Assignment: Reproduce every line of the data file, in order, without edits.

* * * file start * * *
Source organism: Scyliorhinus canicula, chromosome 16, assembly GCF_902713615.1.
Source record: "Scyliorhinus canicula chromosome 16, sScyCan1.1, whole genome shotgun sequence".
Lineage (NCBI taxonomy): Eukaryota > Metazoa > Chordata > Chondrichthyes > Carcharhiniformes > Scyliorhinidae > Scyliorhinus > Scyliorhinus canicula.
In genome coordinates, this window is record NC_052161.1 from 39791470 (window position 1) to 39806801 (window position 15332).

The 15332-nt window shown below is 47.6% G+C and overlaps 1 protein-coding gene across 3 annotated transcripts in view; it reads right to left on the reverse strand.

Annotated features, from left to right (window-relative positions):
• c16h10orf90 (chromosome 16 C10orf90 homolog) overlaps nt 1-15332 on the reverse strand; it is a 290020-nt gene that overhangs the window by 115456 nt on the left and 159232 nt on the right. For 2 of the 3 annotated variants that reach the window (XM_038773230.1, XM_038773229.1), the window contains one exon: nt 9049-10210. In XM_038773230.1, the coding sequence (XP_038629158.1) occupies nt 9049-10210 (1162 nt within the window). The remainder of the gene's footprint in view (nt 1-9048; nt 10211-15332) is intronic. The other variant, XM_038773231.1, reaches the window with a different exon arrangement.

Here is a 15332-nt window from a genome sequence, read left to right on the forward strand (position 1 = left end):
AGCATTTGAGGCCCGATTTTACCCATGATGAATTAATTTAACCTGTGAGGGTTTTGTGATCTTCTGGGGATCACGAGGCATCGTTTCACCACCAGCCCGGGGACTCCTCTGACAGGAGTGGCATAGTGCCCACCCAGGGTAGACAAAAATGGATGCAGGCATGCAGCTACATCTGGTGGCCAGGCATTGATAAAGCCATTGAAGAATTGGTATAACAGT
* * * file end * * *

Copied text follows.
Source organism: Scyliorhinus canicula, chromosome 16, assembly GCF_902713615.1.
Source record: "Scyliorhinus canicula chromosome 16, sScyCan1.1, whole genome shotgun sequence".
Lineage (NCBI taxonomy): Eukaryota > Metazoa > Chordata > Chondrichthyes > Carcharhiniformes > Scyliorhinidae > Scyliorhinus > Scyliorhinus canicula.
In genome coordinates, this window is record NC_052161.1 from 39791470 (window position 1) to 39806801 (window position 15332).

The 15332-nt window shown below is 47.6% G+C and overlaps 1 protein-coding gene across 3 annotated transcripts in view; it reads right to left on the reverse strand.

Annotated features, from left to right (window-relative positions):
• c16h10orf90 (chromosome 16 C10orf90 homolog) overlaps nt 1-15332 on the reverse strand; it is a 290020-nt gene that overhangs the window by 115456 nt on the left and 159232 nt on the right. For 2 of the 3 annotated variants that reach the window (XM_038773230.1, XM_038773229.1), the window contains one exon: nt 9049-10210. In XM_038773230.1, the coding sequence (XP_038629158.1) occupies nt 9049-10210 (1162 nt within the window). The remainder of the gene's footprint in view (nt 1-9048; nt 10211-15332) is intronic. The other variant, XM_038773231.1, reaches the window with a different exon arrangement.

Here is a 15332-nt window from a genome sequence, read left to right on the forward strand (position 1 = left end):
AGCATTTGAGGCCCGATTTTACCCATGATGAATTAATTTAACCTGTGAGGGTTTTGTGATCTTCTGGGGATCACGAGGCATCGTTTCACCACCAGCCCGGGGACTCCTCTGACAGGAGTGGCATAGTGCCCACCCAGGGTAGACAAAAATGGATGCAGGCATGCAGCTACATCTGGTGGCCAGGCATTGATAAAGCCATTGAAGAATTGGTATAACAGT